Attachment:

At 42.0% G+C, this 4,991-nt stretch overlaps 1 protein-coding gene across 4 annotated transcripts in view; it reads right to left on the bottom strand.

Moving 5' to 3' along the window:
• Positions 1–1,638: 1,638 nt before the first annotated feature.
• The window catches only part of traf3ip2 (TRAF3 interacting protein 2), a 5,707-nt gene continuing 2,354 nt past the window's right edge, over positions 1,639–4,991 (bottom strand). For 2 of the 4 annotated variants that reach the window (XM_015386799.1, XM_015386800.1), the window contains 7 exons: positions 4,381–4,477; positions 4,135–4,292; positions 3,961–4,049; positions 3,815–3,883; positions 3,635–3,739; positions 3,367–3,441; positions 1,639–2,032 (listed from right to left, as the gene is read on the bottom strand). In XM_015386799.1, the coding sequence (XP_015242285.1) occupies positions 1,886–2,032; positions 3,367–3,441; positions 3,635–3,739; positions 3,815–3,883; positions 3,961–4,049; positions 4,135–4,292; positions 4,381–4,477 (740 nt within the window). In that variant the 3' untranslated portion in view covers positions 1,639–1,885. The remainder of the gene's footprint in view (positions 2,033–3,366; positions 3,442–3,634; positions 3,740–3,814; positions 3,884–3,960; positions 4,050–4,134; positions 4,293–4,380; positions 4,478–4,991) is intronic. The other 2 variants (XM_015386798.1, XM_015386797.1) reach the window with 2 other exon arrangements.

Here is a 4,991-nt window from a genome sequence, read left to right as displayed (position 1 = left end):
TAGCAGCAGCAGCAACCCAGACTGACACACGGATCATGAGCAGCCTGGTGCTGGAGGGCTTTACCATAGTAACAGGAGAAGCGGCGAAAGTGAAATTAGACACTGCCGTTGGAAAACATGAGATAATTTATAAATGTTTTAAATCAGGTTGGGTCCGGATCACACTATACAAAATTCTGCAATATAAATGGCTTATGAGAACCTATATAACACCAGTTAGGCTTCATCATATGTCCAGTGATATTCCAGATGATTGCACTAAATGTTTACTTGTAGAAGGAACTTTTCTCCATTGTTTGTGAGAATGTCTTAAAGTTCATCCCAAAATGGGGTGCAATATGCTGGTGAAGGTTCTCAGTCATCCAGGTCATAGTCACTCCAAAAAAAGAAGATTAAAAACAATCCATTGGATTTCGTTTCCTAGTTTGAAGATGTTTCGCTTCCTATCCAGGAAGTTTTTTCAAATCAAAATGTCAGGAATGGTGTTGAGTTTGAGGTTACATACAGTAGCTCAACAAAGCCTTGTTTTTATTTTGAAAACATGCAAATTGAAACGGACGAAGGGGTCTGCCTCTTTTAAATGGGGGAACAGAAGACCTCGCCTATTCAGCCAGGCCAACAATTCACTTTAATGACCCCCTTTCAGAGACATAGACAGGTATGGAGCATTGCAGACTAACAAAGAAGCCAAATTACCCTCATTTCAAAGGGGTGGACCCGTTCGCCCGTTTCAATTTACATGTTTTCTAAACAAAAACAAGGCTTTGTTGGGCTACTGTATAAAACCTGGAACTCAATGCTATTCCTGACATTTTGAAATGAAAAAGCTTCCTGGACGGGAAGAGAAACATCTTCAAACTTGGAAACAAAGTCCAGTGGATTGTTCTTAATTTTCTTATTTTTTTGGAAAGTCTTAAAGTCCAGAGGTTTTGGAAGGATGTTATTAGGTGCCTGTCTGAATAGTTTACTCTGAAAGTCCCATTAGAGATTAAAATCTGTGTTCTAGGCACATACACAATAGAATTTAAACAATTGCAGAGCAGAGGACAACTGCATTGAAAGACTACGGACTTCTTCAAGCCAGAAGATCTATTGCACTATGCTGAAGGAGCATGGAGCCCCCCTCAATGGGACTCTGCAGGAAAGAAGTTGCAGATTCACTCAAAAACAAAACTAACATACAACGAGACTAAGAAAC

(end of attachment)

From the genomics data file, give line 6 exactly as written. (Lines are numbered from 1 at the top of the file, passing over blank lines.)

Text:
TAGCAGCAGCAGCAACCCAGACTGACACACGGATCATGAGCAGCCTGGTGCTGGAGGGCTTTACCATAGTAACAGGAGAAGCGGCGAAAGTGAAATTAGACACTGCCGTTGGAAAACATGAGATAATTTATAAATGTTTTAAATCAGGTTGGGTCCGGATCACACTATACAAAATTCTGCAATATAAATGGCTTATGAGAACCTATATAACACCAGTTAGGCTTCATCATATGTCCAGTGATATTCCAGATGATTGCACTAAATGTTTACTTGTAGAAGGAACTTTTCTCCATTGTTTGTGAGAATGTCTTAAAGTTCATCCCAAAATGGGGTGCAATATGCTGGTGAAGGTTCTCAGTCATCCAGGTCATAGTCACTCCAAAAAAAGAAGATTAAAAACAATCCATTGGATTTCGTTTCCTAGTTTGAAGATGTTTCGCTTCCTATCCAGGAAGTTTTTTCAAATCAAAATGTCAGGAATGGTGTTGAGTTTGAGGTTACATACAGTAGCTCAACAAAGCCTTGTTTTTATTTTGAAAACATGCAAATTGAAACGGACGAAGGGGTCTGCCTCTTTTAAATGGGGGAACAGAAGACCTCGCCTATTCAGCCAGGCCAACAATTCACTTTAATGACCCCCTTTCAGAGACATAGACAGGTATGGAGCATTGCAGACTAACAAAGAAGCCAAATTACCCTCATTTCAAAGGGGTGGACCCGTTCGCCCGTTTCAATTTACATGTTTTCTAAACAAAAACAAGGCTTTGTTGGGCTACTGTATAAAACCTGGAACTCAATGCTATTCCTGACATTTTGAAATGAAAAAGCTTCCTGGACGGGAAGAGAAACATCTTCAAACTTGGAAACAAAGTCCAGTGGATTGTTCTTAATTTTCTTATTTTTTTGGAAAGTCTTAAAGTCCAGAGGTTTTGGAAGGATGTTATTAGGTGCCTGTCTGAATAGTTTACTCTGAAAGTCCCATTAGAGATTAAAATCTGTGTTCTAGGCACATACACAATAGAATTTAAACAATTGCAGAGCAGAGGACAACTGCATTGAAAGACTACGGACTTCTTCAAGCCAGAAGATCTATTGCACTATGCTGAAGGAGCATGGAGCCCCCCTCAATGGGACTCTGCAGGAAAGAAGTTGCAGATTCACTCAAAAACAAAACTAACATACAACGAGACTAAGAAAC